Saturday, August 3, 2019

Some more Postcrossing comings and goings

Here is the front of Postcrossing postcard (mentioned Sunday) I received from 11-year-old Vera in Novosibirsk, Russia. Vera also drew an incredible picture of a chicken holding a flower, shown at right. That propels this firmly into my Postcrossing Arrivals Hall of Fame.

Vera's note, in careful printing, stated:
Hello Chris!
I'm from Russia. I'm 11 years old. I study at school. But it's the holidays now. This is the first postcard wich I send. I'm happy to send it to you. On it is drawn a fary tale "Three bears." I hope you like it! Happy Postcrossing!!!

Here are some of the other cool messages I've received on recent arrivals to my mailbox:

From Germany: "Dear Chris, my name is Sandra, I'm 50 years old & I live with my son (17) in small village close to the city of Munich in Bavaria. I love to be in the open nature by biking & walking. I like music, cinema, theater, knitting, books, yoga. I wish you a wonderful summer season. Many greetings. GOD BLESS YOU, LOVE, LIGHT & PEACE"

From Australia (postcard shown above): "Hi Chris ... I'm 48 years old and live in a small country town named Daylesford in Victoria, Australia. I have 7 children with the youngest 4 still at home. I work as a school crossing supervisor and also as a checkout chick. Fairy Park is located around 50 mins drive from my house. My youngest princess loves it."

From China: "Hello! I am a high school student from China. I like collecting all kinds of papers, too. I always send a postcard to home at whichever mailbox I meet. Have a nice day!"

* * *

Thanks from abroad

And here's another batch of emailed thank-you messages from fellow Postcrossing enthusiasts across the globe.

MagicalMermaid from India wrote: "Thank you for the cute postcard and sweet message. Oh ... i guess your first postcard is lost then ... Take care and have a wonderful day. May you have a peaceful, magical and star-filled year too."

Anastasia from Russia wrote: "Thank you for such a cute card and for your words. I totally agree with you. And I think Postcrossing is a little step forward our understanding that people from all parts of our planet are equal. Best wishes to you and your family. Good luck to Ashar with the play!"

Chien from Taiwan wrote: "Hello! What an adorable card I received from you today ... just when I needed a smile. Also, the stamps are amazing. Thanks for taking time to read my profile and send this great card. I hope you get cards today, too."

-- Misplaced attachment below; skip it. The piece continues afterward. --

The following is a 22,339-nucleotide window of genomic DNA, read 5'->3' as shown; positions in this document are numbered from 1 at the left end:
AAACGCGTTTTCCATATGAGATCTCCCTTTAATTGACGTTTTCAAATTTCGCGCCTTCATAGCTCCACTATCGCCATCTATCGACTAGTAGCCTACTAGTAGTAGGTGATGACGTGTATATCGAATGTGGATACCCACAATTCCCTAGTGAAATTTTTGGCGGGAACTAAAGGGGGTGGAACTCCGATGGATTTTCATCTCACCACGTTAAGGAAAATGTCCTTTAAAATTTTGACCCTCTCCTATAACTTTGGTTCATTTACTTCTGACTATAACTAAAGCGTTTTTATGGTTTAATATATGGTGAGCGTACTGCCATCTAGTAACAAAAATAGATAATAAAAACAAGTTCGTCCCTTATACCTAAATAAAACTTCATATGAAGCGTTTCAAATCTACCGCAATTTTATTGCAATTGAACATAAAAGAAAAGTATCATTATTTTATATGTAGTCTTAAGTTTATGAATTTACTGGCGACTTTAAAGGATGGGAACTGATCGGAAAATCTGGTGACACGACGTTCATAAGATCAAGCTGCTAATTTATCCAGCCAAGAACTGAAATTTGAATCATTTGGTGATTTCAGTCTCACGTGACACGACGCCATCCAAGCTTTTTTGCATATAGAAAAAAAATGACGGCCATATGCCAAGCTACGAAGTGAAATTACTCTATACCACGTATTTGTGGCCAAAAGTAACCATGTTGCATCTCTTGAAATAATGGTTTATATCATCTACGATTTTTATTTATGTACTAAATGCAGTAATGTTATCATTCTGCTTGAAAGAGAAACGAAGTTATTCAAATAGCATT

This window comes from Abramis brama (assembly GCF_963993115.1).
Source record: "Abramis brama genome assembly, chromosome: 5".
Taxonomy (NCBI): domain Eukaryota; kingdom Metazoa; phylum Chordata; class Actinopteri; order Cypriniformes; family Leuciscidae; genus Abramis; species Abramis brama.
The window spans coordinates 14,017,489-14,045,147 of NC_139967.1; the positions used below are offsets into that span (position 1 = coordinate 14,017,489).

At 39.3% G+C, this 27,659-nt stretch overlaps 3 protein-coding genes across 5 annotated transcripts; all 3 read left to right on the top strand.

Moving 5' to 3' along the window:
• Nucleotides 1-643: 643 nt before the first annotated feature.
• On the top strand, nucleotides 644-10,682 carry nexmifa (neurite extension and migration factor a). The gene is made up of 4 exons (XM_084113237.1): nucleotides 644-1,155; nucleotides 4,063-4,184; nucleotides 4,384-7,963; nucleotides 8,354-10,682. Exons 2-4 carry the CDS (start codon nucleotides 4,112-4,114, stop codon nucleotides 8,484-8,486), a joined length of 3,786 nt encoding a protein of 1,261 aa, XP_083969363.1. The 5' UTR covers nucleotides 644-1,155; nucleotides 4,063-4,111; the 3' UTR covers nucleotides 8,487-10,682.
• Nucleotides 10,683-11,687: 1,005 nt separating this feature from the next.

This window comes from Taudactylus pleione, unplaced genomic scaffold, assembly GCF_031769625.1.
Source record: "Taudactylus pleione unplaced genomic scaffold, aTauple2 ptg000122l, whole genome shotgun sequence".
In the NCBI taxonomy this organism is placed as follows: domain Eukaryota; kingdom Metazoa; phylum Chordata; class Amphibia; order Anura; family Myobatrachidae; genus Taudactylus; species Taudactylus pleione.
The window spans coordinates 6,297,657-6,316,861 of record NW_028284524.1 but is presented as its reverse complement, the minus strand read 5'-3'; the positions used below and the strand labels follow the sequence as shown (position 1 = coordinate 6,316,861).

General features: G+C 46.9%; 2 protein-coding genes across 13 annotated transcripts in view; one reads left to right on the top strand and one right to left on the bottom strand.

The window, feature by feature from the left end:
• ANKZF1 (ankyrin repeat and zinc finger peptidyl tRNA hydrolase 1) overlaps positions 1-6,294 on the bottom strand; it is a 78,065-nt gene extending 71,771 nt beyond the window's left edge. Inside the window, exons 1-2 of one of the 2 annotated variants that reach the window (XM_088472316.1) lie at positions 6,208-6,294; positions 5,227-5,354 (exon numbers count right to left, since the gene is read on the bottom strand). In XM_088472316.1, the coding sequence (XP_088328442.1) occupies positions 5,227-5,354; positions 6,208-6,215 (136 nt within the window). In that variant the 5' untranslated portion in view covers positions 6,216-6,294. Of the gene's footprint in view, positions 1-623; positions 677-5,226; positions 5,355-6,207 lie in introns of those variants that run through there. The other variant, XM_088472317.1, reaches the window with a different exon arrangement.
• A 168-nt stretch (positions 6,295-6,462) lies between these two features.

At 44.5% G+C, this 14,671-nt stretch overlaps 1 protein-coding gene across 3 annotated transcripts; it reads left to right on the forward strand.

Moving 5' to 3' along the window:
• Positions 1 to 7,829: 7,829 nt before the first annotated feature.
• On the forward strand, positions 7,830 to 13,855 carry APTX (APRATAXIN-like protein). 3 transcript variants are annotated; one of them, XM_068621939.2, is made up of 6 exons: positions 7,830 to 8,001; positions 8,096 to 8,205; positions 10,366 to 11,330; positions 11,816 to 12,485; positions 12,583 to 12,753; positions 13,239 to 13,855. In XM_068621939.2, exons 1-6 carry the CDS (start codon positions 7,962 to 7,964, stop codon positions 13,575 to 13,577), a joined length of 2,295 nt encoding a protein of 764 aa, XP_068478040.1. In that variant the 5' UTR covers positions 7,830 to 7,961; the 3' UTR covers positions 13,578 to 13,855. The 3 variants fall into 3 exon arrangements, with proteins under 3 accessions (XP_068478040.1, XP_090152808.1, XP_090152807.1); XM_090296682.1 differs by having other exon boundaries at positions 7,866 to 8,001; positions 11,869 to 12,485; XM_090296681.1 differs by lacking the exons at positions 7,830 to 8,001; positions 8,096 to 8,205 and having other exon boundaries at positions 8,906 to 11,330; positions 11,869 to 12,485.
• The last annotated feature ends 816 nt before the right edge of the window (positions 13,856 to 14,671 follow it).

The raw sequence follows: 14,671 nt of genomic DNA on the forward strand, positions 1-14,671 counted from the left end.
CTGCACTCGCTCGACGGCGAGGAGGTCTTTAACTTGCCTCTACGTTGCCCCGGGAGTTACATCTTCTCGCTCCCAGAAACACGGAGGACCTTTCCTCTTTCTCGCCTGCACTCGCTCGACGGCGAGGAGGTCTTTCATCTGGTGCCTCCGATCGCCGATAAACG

Natalia from Switzerland wrote: "I received a postcard from you today, very-very pleasant surprise! My daughters like it, thank you very much for your beautiful card, legible handwriting and for such a warm message! I love reading, I also have a lot of books (it seems to me, I'm so old-fashioned. Best wishes and good luck to you and your son!"

Meike from Germany wrote: "I think you write very important words in Postcrossing. We only have one world and this time we should use. All the best from the north of Germany. I live in a nice village called Aukrug."

Book cover: "Boonastiel"

  • Title: Boonastiel
  • Cover subtitle: "Pennsylvania German"
  • Title page subtitle: "Pennsylvania Dutch"
  • Author: Thomas Hess "T.H." Harter (1854–1933)
  • Publisher: Schneider Printing Company (Palmyra, Pennsylvania)
  • Publication year: 1928
  • Original price: None listed
  • Pages: 240
  • Format: Hardcover
  • Dimensions: 4⅝ inches by 7¼ inches
  • First sentences: Liever Kernel Harder: Kensht du mich? Ich bin der Boonastiel!
  • Last sentence: Duch wos du doosht, do's we's gadoo si set ⁠— Kitzel mich net!
  • Random sentence from the middle: Der Billy is uff de Betz g'folla un hut sich net wæ gadoo, awver de Betz hut era tzoong tswisha era folshe tzæ greeked un hut about en tzoll-un-a-holva derfun ob ga-bissa.
  • From the preface:
    "Recognizing the need for some definite and decisive action for the preservation of Pennsylvania German literature, the Public presents this volume as a first step toward gathering some of the well loved gems of this language into a form that will be available to all admirers of Pennsylvania German.

    "The articles contained in this volume are from the pen of T.H. Harter, 'The Dean of Pennsylvania German Writers' and appeared from time to time in the Middleburg (Pa.) Post, which has been edited by Mr. Harter for many years.